Our decision in this case is simplified by the fact that M.I.M. is so close to the age of majority. We recognize that the issue would be more complex if the minor were a younger child. If it appears that the juvenile and her parents do not agree about the best course of action to pursue, and the court believes that the minor needs additional adult advice in order to have her rights safeguarded, the court should appoint a guardian ad litem. That step does not appear necessary in this case. Our holding here, then, is limited to the facts of this appeal; we do not hypothesize as to the result in the case of a younger child.



Having resolved the issue of our own jurisdiction over this appeal, we turn to the question of whether the district court had jurisdiction to conduct the proceedings below. Section 5032 of the Act is titled "Delinquency proceedings in district courts; transfer for criminal prosecution." It sets forth the procedural requirements for instituting juvenile delinquency proceedings and for transferring the juvenile case to an adult criminal prosecution in certain circumstances. In relevant part, Sec. 5032 states categorically:


Any proceedings against a juvenile under this chapter or as an adult shall not be commenced until any prior juvenile records of such juvenile have been received by the court, or the clerk of the juvenile court has certified in writing that the juvenile has no prior record, or that the juvenile's record is unavailable and why it is unavailable.


18 U.S.C. Sec. 5032.


M.I.M. had a prior juvenile record from a state court in Chelsea, Massachusetts. Neither that record nor any other prior juvenile records were delivered to the district court until the morning of the suppression hearing in this case. No certificate attesting to the absence or unavailability of M.I.M.'s juvenile records was filed. The bench trial began that same afternoon and concluded the following day. We agree with defense counsel's contention that because the record was not received before the filing of the information, the statutory requirement was not met. The appropriate remedy is dismissal of the information without prejudice.


Whether a district court correctly interpreted a statute is a question of law receiving de novo review. Faucher v. Federal Election Comm., 928 F.2d 468, 470 (1st Cir.1991). The terms of this statute could hardly be clearer. It states that "[a]ny proceedings against a juvenile shall not be commenced " until the proper records are received by the court. 18 U.S.C. Sec. 5032 (emphasis added). We can only conclude that the statute means what it says; to state its proposition in a different way, until the court receives at least a good faith proffer of the juvenile records or a certificate as to their absence or unavailability, no proceedings may begin against the juvenile. Cf. United States v. Cuomo, 525 F.2d 1285, 1289 (5th Cir.1976) (holding that a different procedural step required by Sec. 5032 was not a prerequisite to filing the complaint where that portion of the statute "does not expressly apply to the commencement of an action against a juvenile.").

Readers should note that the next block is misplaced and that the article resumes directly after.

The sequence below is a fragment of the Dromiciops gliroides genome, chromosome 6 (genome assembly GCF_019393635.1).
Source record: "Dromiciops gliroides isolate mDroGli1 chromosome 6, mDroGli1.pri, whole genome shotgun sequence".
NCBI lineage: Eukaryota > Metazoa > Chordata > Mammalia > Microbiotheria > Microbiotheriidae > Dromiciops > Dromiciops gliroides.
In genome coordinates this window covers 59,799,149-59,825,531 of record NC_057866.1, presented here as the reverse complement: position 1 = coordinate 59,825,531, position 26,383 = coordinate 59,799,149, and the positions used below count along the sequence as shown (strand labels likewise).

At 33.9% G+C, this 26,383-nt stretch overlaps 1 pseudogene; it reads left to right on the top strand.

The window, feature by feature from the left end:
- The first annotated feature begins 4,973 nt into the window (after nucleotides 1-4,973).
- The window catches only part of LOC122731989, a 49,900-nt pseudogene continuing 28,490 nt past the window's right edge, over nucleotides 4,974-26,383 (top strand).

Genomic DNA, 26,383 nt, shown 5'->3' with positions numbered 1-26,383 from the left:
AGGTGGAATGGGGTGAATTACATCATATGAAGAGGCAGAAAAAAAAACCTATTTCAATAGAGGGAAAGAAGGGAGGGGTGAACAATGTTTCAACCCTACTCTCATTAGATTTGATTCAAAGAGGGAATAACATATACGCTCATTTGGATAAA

The statute defines the steps constituting the commencement of proceedings. Section 5032 states: "The Attorney General shall proceed by information." As juvenile proceedings may only proceed by information, it would seem that the information marks the commencement of the proceedings. Thus, filing of the information must await receipt of the required records. Plainly, this juvenile case did not proceed in accordance with the statute's mandate and therefore the jurisdiction of the district court was not properly invoked.


The government urges us to consider a Senate Report1 which purportedly clarifies the ambiguous provisions of Sec. 5032. We do not, however, find that the statute is ambiguous or in need of clarification. Thus we follow the well-advised maxim of statutory construction: "When we find the terms of a statute unambiguous, judicial inquiry is complete." Burlington N.R.R. Co. v. Oklahoma Tax Comm'n, 481 U.S. 454, 461, 107 S.Ct. 1855, 1860, 95 L.Ed.2d 404 (1987) (quoting Rubin v. United States, 449 U.S. 424, 439, 101 S.Ct. 698, 707, 66 L.Ed.2d 633 (1981)). Moreover, the cited Senate Report seems not to clarify but to contradict the language in Sec. 5032. Where alleged "intent" expressed in a legislative report is in direct conflict with the apparent intent as manifested in the words of the statute themselves, we surely must apply the statute rather than the report; after all, it is the statute, not the report, that was enacted by Congress. See Cuomo, 525 F.2d at 1291. Therefore we decline to consider the Senate Report, both because we do not find it necessary to do so, and because it would not change our result if we did.


The two circuits that have considered the significance of Sec. 5032 have reached the same conclusion as we do now. In United States v. Brian N., 900 F.2d 218 (10th Cir.1990), the Tenth Circuit upheld the trial court's dismissal of an information where the juvenile records had not been received by the court, stating that "[t]he statute is clear that the 'proceedings' begin with the filing of an information." Id. at 221 (emphasis in original). Although Brian N. involved a transfer proceeding, the court did not restrict its holding to that situation but rather held broadly that the records must be received before the filing of the information. See id. at 221 and n. 2. The Eighth Circuit, in United States v. Juvenile Male, 923 F.2d 614, 620 (8th Cir.1991), held the same.


Because the clear directive of Sec. 5032 was not met in this case, we hereby vacate the adjudication of delinquent status.2 We do not reach the other issues raised by the appellant. The case is remanded to the district court with instructions to dismiss the information without prejudice.


Vacated and remanded.


Of the District of Rhode Island, sitting by designation


S.Rep.No. 225, 98th Cong., 1st Sess. 391-392 (1983), reprinted in 1984 U.S.Code Cong. and Admin.News. pp. 3182, 3531-32


This case does not present a situation where some, but not all, of the juvenile records were produced in a timely manner, or where a timely certificate of absence or unavailability, regular on its face, was filed, but later proved to be erroneous. We do not reach the questions of whether, or under what circumstances, such errors might require the dismissal or vacation of an adjudication